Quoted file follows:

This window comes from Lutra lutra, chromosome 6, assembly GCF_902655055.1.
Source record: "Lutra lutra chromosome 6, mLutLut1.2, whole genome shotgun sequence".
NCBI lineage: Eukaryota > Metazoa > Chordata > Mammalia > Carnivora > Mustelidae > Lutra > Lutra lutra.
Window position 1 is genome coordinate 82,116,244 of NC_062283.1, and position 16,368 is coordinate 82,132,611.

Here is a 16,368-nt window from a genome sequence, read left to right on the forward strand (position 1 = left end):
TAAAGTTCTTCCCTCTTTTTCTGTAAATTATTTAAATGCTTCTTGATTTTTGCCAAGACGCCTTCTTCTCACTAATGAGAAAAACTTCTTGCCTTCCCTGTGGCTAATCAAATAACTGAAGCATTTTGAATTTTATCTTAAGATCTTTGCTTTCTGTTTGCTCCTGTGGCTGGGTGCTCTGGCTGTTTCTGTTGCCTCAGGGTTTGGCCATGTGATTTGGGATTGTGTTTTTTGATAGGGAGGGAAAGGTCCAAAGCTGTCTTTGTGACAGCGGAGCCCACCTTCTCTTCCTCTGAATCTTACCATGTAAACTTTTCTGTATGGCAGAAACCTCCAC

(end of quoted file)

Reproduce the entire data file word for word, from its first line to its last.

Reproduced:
This window comes from Lutra lutra, chromosome 6, assembly GCF_902655055.1.
Source record: "Lutra lutra chromosome 6, mLutLut1.2, whole genome shotgun sequence".
NCBI lineage: Eukaryota > Metazoa > Chordata > Mammalia > Carnivora > Mustelidae > Lutra > Lutra lutra.
Window position 1 is genome coordinate 82,116,244 of NC_062283.1, and position 16,368 is coordinate 82,132,611.

Here is a 16,368-nt window from a genome sequence, read left to right on the forward strand (position 1 = left end):
TAAAGTTCTTCCCTCTTTTTCTGTAAATTATTTAAATGCTTCTTGATTTTTGCCAAGACGCCTTCTTCTCACTAATGAGAAAAACTTCTTGCCTTCCCTGTGGCTAATCAAATAACTGAAGCATTTTGAATTTTATCTTAAGATCTTTGCTTTCTGTTTGCTCCTGTGGCTGGGTGCTCTGGCTGTTTCTGTTGCCTCAGGGTTTGGCCATGTGATTTGGGATTGTGTTTTTTGATAGGGAGGGAAAGGTCCAAAGCTGTCTTTGTGACAGCGGAGCCCACCTTCTCTTCCTCTGAATCTTACCATGTAAACTTTTCTGTATGGCAGAAACCTCCAC